How Giving Back Can Endear, Connect to Consumers

Built around the idea of creating a craft beer culture and experience in their hometown came natural for No-Li Brewhouse as they began partnering with different nonprofits, community organizations and individuals that shared their vision of improving the Spokane, Washington community.

“Our community giving initiative — Spokane Has Heart — has grown exponentially and we’ve been able to increase our giving every year,” said Marketing Manager Mike Bookey. “In 2017, we were able to generate more than $50,000 for nonprofits and people in need, which was almost double of what we generated in 2016.”

Part of the brewery’s philosophy is not just writing a check to a nonprofit, but rather engaging their community to come and learn about the cause and become involved in helping raise money.

Being local and a part of the community means many of the ideas can come from reading local newspapers, watching the local TV news. Some of the ideas that Bookey listed from No-Li came around that way. A few events they run include:

  • No-Li FrostFest — a 2,100 person winter beer festival produced by No-Li and serving exclusively No-Li beers benefiting the Washington State Fallen Heroes Project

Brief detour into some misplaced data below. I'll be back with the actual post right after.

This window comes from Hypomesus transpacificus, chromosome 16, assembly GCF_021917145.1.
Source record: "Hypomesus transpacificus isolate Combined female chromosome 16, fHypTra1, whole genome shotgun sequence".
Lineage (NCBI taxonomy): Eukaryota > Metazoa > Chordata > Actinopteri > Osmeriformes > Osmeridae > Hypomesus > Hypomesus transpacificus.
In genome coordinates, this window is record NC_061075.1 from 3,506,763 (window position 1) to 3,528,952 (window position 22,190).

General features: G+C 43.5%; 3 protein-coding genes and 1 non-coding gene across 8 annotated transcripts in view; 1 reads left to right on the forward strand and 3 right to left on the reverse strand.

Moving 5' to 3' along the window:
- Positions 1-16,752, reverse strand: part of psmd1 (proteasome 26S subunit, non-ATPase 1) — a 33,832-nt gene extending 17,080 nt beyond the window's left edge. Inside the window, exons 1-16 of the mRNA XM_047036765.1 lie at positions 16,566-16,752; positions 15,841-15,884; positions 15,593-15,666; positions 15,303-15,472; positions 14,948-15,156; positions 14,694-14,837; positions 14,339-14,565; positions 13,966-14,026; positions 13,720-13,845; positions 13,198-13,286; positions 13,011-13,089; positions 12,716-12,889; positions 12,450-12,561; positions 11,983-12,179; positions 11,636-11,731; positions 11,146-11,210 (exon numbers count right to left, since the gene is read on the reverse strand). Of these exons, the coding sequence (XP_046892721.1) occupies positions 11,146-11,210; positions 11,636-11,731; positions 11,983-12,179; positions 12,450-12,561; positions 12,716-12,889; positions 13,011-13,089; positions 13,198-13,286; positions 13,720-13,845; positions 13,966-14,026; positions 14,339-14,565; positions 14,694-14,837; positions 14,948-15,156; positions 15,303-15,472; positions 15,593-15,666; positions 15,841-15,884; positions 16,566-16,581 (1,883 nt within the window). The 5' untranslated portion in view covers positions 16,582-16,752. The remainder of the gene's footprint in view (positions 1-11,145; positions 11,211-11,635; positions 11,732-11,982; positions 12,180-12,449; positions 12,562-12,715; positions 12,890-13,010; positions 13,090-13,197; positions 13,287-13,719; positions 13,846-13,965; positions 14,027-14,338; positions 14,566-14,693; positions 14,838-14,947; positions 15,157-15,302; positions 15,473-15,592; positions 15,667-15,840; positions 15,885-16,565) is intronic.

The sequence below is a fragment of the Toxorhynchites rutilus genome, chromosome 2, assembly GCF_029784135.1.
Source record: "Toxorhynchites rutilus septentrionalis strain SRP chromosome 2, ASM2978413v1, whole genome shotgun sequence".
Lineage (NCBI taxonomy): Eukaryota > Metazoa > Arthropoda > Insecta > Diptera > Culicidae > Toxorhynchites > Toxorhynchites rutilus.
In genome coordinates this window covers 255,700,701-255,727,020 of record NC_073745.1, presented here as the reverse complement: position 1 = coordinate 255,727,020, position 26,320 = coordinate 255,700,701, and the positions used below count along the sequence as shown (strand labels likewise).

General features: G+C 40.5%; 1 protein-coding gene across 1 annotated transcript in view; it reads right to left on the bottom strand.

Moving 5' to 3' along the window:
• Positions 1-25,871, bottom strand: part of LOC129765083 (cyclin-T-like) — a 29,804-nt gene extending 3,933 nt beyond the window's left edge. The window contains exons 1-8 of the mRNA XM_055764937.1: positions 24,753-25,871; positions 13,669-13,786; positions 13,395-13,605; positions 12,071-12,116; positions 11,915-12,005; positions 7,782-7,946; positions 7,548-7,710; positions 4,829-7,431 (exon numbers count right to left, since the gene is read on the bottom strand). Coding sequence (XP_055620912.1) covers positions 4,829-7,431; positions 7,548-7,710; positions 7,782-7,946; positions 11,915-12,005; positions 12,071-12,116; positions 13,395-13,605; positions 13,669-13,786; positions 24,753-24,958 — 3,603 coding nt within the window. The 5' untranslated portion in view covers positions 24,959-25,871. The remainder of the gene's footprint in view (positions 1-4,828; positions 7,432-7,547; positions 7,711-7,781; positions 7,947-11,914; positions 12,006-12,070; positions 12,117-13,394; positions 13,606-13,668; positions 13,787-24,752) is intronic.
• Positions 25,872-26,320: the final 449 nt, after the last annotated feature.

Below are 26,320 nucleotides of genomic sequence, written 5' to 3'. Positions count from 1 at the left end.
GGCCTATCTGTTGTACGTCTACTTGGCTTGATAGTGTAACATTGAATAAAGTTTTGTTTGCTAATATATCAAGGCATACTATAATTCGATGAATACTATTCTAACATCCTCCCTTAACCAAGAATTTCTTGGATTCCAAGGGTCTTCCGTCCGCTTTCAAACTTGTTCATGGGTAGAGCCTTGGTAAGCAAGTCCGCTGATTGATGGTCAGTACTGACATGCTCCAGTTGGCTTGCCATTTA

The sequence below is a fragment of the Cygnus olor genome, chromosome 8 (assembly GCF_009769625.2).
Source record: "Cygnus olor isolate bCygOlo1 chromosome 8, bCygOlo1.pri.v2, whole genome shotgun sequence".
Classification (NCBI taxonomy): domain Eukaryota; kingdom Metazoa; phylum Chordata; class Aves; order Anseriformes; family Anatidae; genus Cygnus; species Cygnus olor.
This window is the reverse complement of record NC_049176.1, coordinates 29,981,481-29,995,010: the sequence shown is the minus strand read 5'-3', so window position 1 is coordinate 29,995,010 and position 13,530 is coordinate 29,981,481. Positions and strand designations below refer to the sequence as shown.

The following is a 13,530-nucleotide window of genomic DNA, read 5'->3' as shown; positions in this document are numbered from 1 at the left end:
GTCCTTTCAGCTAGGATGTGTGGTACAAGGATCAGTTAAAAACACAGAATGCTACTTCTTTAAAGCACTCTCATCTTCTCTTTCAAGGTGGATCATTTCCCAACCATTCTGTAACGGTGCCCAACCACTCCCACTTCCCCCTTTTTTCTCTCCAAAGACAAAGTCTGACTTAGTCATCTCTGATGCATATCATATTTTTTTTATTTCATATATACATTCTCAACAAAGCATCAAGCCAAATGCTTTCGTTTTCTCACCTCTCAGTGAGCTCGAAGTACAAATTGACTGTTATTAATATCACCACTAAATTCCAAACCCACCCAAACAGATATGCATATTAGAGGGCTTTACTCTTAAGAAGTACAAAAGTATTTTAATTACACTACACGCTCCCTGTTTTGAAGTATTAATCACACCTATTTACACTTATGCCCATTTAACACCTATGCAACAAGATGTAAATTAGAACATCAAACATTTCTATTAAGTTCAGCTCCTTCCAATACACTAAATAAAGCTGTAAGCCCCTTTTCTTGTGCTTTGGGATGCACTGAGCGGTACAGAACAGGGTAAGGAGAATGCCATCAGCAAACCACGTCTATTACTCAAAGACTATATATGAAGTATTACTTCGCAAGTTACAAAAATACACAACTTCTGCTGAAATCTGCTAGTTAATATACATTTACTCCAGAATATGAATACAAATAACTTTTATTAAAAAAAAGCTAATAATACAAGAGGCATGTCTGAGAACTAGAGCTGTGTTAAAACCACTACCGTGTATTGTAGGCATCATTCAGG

• Spokane Beer Week Collaboration Festival — a gathering of Spokane area breweries that generated $6,000 for the Salish School, a Native American school in Spokane that teaches the Salish language. The school was vandalized with hate speech and they were able to pay for a new security system.
  • Spokane Has Heart — an annual T-shirt drive to raise money for a specific cause. “We raised $15,000 for the family of a young girl who was killed in a house fire,” Bookey said.

Giving back has been part of the No-Li culture from Day One, he added.

“It’s been our belief that giving back is not just an option but a necessity for us,” Bookey said. “‘Give until it hurts,’ may sound cliche, but it’s been quite true for us over the years.”

The brewery tends to work with groups and individuals that are often overlooked in the community. But they also have worked to bolster the region’s emerging cultural and artistic scene, providing support to music festivals, the symphony, arts collectives and other efforts.

Community outreach ideas percolate up from the community and into the staff and are researched by the marketing department.

“When it comes to the execution of the actual events, we bring in most of our staff to help out,” Bookey said. “As Spokane Has Heart has grown and more people have become aware of our past contributions and efforts, we’ve had more and more folks in the community come to us with proposals for us to help out. This makes for some tough decisions on our part as we can’t jump aboard on every one of these projects, as tempting as it may be.”

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